If you had “race-based bioweapons” on your Robert F. Kennedy Jr bingo card for the week, you win! The presidential candidate expressed a controversial perspective that has people on both sides of the aisle raising eyebrows.
“COVID-19. There is an argument that it is ethnically targeted. COVID-19 attacks certain races disproportionately,” Kennedy said. “COVID-19 is targeted to attack Caucasians and black people. The people who are most immune are Ashkenazi Jews and Chinese.”
According to the NY Post:
Kennedy floated the idea during a question-and-answer portion of raucous booze and fart-filled dinner at Tony’s Di Napoli on East 63d Street.
“We don’t know whether it was deliberately targeted or not but there are papers out there that show the racial or ethnic differential and impact,” Kennedy hedged.
In between bites of linguini and clam sauce, Kennedy, 69, warned of more dire biological weapons in the pipeline with a “50% infection fatality rate” that would make COVID-19 “look like a walk in the park.”
“We do know that the Chinese are spending hundreds of millions of dollars developing ethnic bioweapons and we are developing ethnic bioweapons,” he claimed. “They’re collecting Russian DNA. They’re collecting Chinese DNA so we can target people by race.”
His detractors say this is further evidence that he is unhinged. His supporters are splitting between those jumping on his theoretical bandwagon and others who are ignoring the report.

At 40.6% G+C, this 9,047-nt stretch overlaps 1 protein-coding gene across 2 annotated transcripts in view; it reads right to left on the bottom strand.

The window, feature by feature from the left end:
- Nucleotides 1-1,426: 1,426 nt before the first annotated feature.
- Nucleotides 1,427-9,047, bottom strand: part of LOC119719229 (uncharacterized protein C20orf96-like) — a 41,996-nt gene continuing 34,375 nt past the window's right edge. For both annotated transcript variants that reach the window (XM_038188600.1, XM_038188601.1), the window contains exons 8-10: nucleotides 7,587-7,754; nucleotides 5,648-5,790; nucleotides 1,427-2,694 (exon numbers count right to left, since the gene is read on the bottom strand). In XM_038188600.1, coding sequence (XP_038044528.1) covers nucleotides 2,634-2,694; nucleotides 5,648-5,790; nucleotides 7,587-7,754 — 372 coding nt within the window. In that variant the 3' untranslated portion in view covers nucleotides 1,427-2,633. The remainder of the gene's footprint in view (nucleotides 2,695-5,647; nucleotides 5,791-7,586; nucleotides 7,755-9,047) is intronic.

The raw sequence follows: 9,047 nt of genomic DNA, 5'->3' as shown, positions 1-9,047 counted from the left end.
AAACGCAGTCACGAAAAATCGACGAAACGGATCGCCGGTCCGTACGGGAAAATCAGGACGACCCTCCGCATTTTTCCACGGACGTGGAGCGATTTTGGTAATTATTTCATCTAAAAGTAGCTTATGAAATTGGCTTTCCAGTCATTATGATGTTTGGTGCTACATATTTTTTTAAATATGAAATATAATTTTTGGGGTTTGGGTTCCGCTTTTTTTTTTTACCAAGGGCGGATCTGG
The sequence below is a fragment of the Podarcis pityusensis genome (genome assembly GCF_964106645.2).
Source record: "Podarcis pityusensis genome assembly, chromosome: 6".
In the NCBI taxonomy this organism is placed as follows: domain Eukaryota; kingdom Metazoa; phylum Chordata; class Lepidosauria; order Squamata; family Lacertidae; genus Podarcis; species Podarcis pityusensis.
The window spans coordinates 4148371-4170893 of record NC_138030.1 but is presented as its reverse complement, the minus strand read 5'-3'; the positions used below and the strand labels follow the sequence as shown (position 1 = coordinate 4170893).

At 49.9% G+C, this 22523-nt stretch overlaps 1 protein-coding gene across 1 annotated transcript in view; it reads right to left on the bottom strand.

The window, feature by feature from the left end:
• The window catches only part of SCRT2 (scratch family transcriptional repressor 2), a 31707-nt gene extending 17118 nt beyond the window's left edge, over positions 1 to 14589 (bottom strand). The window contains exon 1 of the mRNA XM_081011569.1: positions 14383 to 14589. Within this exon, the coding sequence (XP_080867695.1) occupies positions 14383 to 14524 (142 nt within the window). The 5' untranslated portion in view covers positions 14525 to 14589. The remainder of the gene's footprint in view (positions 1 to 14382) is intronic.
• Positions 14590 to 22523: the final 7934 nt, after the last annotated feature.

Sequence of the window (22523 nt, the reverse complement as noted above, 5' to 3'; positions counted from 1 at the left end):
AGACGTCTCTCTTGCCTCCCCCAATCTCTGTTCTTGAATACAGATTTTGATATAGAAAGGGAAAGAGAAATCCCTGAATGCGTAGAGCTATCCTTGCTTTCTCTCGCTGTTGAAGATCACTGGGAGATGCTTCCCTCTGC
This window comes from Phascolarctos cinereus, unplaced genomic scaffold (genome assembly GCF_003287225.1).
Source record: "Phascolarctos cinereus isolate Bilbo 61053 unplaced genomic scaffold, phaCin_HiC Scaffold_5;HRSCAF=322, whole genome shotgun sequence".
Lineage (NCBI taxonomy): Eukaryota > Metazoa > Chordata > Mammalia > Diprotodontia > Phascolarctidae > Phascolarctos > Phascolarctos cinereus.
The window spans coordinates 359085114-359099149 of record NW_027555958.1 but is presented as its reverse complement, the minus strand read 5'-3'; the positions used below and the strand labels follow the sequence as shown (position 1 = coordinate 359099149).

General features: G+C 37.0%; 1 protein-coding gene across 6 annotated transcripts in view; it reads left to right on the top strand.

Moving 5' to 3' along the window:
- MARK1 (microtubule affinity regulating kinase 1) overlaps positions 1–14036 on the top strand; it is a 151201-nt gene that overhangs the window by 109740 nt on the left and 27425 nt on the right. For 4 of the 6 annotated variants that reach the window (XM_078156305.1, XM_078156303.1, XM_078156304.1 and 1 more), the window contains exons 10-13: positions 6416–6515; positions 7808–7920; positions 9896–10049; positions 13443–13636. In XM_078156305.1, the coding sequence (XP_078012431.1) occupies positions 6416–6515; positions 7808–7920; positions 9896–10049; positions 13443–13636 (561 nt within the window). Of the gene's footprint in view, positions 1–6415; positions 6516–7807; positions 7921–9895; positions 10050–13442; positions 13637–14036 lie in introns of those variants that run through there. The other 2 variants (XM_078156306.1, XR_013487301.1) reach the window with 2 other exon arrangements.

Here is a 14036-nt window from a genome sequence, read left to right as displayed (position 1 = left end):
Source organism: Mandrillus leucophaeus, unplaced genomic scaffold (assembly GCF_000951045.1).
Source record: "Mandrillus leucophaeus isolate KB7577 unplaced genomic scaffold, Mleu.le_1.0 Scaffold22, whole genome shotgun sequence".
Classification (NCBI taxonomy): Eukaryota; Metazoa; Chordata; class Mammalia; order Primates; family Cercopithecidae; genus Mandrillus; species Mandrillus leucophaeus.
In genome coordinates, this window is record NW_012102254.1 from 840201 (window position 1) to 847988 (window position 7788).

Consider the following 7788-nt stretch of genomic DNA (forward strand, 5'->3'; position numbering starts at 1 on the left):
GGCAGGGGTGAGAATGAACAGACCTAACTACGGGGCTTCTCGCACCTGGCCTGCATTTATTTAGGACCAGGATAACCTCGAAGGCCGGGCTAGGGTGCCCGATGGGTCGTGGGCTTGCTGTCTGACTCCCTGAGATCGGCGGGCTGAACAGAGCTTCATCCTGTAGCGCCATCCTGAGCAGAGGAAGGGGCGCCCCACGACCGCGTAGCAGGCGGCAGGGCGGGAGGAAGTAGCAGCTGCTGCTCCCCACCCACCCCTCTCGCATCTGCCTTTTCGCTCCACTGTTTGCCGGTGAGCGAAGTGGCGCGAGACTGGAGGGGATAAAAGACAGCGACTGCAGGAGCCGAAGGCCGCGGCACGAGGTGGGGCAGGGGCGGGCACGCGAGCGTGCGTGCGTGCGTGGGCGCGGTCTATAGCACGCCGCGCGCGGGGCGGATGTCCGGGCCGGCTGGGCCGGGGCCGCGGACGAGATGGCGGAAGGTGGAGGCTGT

But before anyone passes judgment, there are two things to consider. First, what Kennedy is proposing is not beyond the technological reach of the Chinese Communist Party. Second, it is definitely not beyond the ethical reach of the CCP because they’ve been known to be seeking such bioweapons for years (which, by the way, is one reason you should never let anyone have access to your DNA samples). Third, Kennedy has more access to this type of information than your average conspiracy theorist.
So, I’m not endorsing his claim but I’m definitely not denying it, either. It’s possible. Some would say it’s likely. If there’s evidence that he’s correct, I’d love to see it. And if there’s evidence he’s wrong, I’d like to see that as well.
Either way, this is not going to help him win over mainstream Democrat voters who will dismiss his claims without investigation. Society has been programmed to dismiss unofficial controversial narratives. The “conspiracy theory” label has, sadly, been rendered as a pejorative.